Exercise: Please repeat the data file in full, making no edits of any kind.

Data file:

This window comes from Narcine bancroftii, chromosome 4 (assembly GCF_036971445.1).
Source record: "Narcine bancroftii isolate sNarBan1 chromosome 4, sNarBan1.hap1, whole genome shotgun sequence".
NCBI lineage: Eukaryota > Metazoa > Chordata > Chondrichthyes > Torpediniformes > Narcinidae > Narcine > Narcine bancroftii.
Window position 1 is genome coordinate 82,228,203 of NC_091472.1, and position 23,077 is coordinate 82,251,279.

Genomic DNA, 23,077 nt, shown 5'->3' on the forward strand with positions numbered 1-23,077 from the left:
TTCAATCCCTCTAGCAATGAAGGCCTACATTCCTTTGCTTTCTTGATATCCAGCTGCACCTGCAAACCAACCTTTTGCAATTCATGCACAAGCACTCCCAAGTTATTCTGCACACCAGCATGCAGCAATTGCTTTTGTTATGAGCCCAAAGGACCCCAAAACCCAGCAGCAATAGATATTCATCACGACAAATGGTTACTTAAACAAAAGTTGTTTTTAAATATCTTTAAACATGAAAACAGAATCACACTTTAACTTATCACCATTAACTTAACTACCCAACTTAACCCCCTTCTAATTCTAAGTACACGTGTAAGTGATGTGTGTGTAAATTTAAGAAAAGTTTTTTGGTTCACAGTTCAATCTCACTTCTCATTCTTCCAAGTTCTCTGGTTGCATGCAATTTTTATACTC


This window comes from Narcine bancroftii, chromosome 4 (assembly GCF_036971445.1).
Source record: "Narcine bancroftii isolate sNarBan1 chromosome 4, sNarBan1.hap1, whole genome shotgun sequence".
NCBI lineage: Eukaryota > Metazoa > Chordata > Chondrichthyes > Torpediniformes > Narcinidae > Narcine > Narcine bancroftii.
Window position 1 is genome coordinate 82,228,203 of NC_091472.1, and position 23,077 is coordinate 82,251,279.

Genomic DNA, 23,077 nt, shown 5'->3' on the forward strand with positions numbered 1-23,077 from the left:
TTCAATCCCTCTAGCAATGAAGGCCTACATTCCTTTGCTTTCTTGATATCCAGCTGCACCTGCAAACCAACCTTTTGCAATTCATGCACAAGCACTCCCAAGTTATTCTGCACACCAGCATGCAGCAATTGCTTTTGTTATGAGCCCAAAGGACCCCAAAACCCAGCAGCAATAGATATTCATCACGACAAATGGTTACTTAAACAAAAGTTGTTTTTAAATATCTTTAAACATGAAAACAGAATCACACTTTAACTTATCACCATTAACTTAACTACCCAACTTAACCCCCTTCTAATTCTAAGTACACGTGTAAGTGATGTGTGTGTAAATTTAAGAAAAGTTTTTTGGTTCACAGTTCAATCTCACTTCTCATTCTTCCAAGTTCTCTGGTTGCATGCAATTTTTATACTC